In recent years contemporary anglophone authors have represented historical cataclysms (such as world wars and genocides), epidemic diseases, the consequences of global climate change, supernatural interventions, and technological disasters—all events that radically alter human experiences and the chances of individual and cultural survival. Perhaps the most widely read of such fictions are the Left Behind novels, but Stephen King’s Cell comes close for saturation of the market. What do we learn from such stories, and from the reading public’s appetite for end-of-the-world narratives? Core reading in the course will be a range of apocalyptic texts from English-language authors from all over the world (North America, Australia and New Zealand, Ireland and the British Isles). In anticipation of Michael Chabon’s October 4 visit to campus, we will read his marvelous children’s book, Summerland, about a group of kids’ efforts to fend off the end of the world. Attending Chabon’s reading will be a requirement of the course. What happens when a beloved fictional world comes to an end? Our course will conclude with a consideration of that topic, based on a rapid reading of the final Harry Potter book. A close study of narrative techniques will accompany the course readings. Later British distribution unless you write exclusively about North American texts (Chabon, Danticat, Atwood) in which case we can make a case for American distribution.

20% participation in discussion (includes reading quizzes and group work)
30% each, two 2300-3000 word papers (option A), or
60% one 4600-6000 word paper (option B) with permission.
20% objective final examination

Required Texts in order of use:

Margaret Atwood, Oryx and Crake
Suzanne Keen, Narrative Form
Michael Chabon, Summerland
Edwidge Danticat, The Dew Breaker
Kate Grenville, The Secret River
Sebastian Barry, A Long, Long Way
Thomas Mullen, The Last Town on Earth
Marina Lewycka, A Short History of Tractors in Ukranian
Janet Frame, Intensive Care
J. K. Rowling, Harry Potter and the Deathly Hallows

Film: Rabbit Proof Fence.

Contemporary Writing in the World Market

This course focuses on literary prizewinners, bestsellers, and critical successes: novels and collections of stories that have reached wide readerships in the world market.We will investigate the stories of the books' publication history and different routes to success.We will consider whether the narrative techniques employed in the works assist or obstruct in reaching a wide audience.We will learn about publishing trends that have an impact on the book market (Oprah's Book Club, the gender of book-buyers, the influence of the literary establishment). We will study our own reactions as a sample group of current readers of contemporary literature.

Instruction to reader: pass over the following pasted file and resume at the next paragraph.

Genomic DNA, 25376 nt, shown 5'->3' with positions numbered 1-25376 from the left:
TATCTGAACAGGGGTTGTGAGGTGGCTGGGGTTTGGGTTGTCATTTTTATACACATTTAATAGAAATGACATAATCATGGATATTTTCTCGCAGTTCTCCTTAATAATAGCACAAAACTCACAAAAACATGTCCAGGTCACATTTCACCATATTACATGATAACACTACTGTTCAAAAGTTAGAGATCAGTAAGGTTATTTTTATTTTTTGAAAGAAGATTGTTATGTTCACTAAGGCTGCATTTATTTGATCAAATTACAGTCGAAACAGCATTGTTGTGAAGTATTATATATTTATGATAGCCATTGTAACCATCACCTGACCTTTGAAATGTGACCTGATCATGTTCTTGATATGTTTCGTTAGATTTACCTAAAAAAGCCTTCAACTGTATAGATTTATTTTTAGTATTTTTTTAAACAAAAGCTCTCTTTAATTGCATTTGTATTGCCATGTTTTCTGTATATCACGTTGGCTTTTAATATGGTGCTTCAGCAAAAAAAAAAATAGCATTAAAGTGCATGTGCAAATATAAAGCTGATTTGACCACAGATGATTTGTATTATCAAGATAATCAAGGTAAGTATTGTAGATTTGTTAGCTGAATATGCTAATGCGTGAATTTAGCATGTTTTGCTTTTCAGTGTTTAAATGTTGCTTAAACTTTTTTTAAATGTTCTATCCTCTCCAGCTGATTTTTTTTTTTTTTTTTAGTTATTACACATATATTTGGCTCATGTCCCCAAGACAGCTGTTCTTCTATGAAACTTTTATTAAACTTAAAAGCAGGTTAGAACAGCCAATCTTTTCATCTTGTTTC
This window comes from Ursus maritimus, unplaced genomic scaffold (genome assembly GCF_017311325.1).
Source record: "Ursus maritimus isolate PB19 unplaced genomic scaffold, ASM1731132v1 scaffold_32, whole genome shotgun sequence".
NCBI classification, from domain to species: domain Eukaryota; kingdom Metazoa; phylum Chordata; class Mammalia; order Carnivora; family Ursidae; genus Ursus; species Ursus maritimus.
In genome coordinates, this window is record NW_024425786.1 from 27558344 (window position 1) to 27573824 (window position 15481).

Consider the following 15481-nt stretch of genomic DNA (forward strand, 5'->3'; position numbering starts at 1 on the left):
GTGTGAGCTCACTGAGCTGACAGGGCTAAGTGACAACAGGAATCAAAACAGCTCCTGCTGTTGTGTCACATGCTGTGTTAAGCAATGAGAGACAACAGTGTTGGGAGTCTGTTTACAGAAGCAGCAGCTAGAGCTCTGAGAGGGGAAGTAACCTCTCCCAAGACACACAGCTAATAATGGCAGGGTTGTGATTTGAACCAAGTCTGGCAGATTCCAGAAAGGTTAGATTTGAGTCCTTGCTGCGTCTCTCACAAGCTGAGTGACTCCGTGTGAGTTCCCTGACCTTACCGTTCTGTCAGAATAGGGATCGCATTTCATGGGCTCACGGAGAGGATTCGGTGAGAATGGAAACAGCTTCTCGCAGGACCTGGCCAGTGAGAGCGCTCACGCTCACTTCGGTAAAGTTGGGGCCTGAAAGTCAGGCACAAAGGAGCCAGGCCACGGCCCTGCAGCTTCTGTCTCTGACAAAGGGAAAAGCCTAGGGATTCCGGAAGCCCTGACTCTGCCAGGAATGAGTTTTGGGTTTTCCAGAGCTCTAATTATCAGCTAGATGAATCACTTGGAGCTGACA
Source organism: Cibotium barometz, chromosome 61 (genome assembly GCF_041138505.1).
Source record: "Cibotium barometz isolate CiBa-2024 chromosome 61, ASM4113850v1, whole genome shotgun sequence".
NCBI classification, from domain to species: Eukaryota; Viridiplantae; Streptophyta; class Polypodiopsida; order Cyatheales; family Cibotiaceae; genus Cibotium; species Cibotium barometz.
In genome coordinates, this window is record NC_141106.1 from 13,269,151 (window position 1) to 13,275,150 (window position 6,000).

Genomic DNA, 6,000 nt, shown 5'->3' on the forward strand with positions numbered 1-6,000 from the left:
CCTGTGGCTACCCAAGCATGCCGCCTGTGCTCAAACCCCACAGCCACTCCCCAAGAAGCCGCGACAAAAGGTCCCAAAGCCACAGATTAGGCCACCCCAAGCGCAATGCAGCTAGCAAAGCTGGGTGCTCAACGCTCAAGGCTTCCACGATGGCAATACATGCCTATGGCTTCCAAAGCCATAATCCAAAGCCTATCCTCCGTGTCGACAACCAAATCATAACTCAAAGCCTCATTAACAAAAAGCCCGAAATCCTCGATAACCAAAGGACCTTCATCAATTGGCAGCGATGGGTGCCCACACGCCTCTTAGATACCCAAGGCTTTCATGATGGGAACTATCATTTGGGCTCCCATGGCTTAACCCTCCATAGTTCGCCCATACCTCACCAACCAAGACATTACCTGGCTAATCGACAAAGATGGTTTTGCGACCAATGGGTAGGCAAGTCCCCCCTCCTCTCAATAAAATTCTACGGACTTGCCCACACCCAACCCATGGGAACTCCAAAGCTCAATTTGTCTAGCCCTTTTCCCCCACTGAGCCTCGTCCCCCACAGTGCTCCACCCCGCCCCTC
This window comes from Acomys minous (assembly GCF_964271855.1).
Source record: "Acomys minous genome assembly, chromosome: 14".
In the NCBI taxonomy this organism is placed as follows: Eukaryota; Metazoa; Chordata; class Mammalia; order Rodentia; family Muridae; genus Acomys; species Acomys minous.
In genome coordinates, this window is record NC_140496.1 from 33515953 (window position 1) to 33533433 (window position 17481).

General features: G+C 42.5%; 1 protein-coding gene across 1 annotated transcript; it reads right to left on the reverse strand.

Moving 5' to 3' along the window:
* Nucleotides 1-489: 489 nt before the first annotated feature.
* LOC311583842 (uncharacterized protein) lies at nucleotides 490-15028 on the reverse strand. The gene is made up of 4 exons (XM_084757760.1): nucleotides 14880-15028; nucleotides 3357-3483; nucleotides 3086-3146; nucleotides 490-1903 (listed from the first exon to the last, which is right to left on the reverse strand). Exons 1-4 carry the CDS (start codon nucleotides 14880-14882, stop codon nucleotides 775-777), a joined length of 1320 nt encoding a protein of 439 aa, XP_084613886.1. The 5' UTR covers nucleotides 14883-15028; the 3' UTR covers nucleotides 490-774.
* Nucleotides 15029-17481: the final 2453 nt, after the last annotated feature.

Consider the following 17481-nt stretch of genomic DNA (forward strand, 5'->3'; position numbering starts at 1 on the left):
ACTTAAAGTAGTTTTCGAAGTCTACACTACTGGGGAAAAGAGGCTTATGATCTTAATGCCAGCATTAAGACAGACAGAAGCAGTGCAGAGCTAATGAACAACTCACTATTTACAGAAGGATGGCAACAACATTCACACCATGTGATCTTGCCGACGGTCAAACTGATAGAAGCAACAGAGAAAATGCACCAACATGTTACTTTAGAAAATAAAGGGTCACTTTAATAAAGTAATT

Atwood, Margaret. Oryx and Crake (Canada)
Danticat, Edwidge. Krik? Krak! (Haiti)
Flanagan, Richard, Gould's Book of Fish (Tasmania)
Ghosh, Amitav. The Glass Palace (US by way of India)
Gordimer, Nadine. The Pickup. (South Africa)
Head, Bessie. When Rain Clouds Gather (Botswana by way of South Africa)
Hodgson, Barbara. The Sensualist: An Illustrated Novel. (Canada)
Jin, Ha. The Crazed. (US by way of China)
Martel, Yann. Life of Pi (Canada)
Mukherjee, Bharati. Desirable Daughters. (US, by way of Canada and India)
Smith, Alexander McCall. Morality for Beautiful Girls (Scotland, by way of Botswana)

Keen, Suzanne. Narrative Form
Young, Robert J. C. Postcolonialism: A Very Short Introduction.

Recommended (on reserve)

Bloom, Clive. Bestsellers: Popular Fiction since 1900
Hawkins, Harriet. Classics and Trash: Traditions and Taboos in High Literature and Popular Modern Genres.
Radway, Janice. A Feeling for Books

World Fiction in English: Empathy and the Novel.

An interdisciplinary study of the problem of empathy and the novel in the writings of twentieth-century authors of fiction in English.  Since the nineteenth century, novels have been employed to draw attention to the plight of the poor and oppressed and to call upon the privileged for a response. George Eliot made the cultivation of the sympathetic imagination a central project of her fiction. Occasionally, as in the cases of Charles Dickens’ Oliver Twist, Upton Sinclair’s The Jungle, and Harriet Beecher Stowe’s Uncle Tom’s Cabin, the response garnered by fiction has been translated into a shift in public opinion that has in turn shaped policies, laws, and practices in “real life.” Nonetheless, the liberal impulse to evoke empathy in the reader has been subjected to scathing critiques, whose authors suggest that empathy evoked for the plight of fictional characters only breeds apathy for the situation of real people. Recent research in cognitive science confutes that idea, but literary studies, for all its interest in interdisciplinarity, has mainly disregarded these scientific findings. An influential set of precepts about the desirability of critical distance, objectivity, and avoidance of what W. K. Wimsatt and Monroe Beardsley named the “affective fallacy” has discouraged many literary critics (since the 1940s) from discussing the role of the novel in shaping readers’ hearts, minds, and behavior. Since the 1970s, however, reception theorists and reader-response critics have added to rhetorical critics’ insights about how fiction invokes responses in its readers. Recent debates within feminism and the emerging field of postcolonial cultural studies demand that the novel’s special capacity to evoke empathetic responses be re-evaluated.  Critical perspectives and theories of Raymond Williams, Edward Said, Norman Holland, W. K. Wimsatt and Monroe Beardsley, Wolfgang Iser, and others will be introduced.  Primary readings are novels by preeminent writers of the English-speaking world; assigned readings related to empathy are on reserve at Leyburn Library’s circulation desk.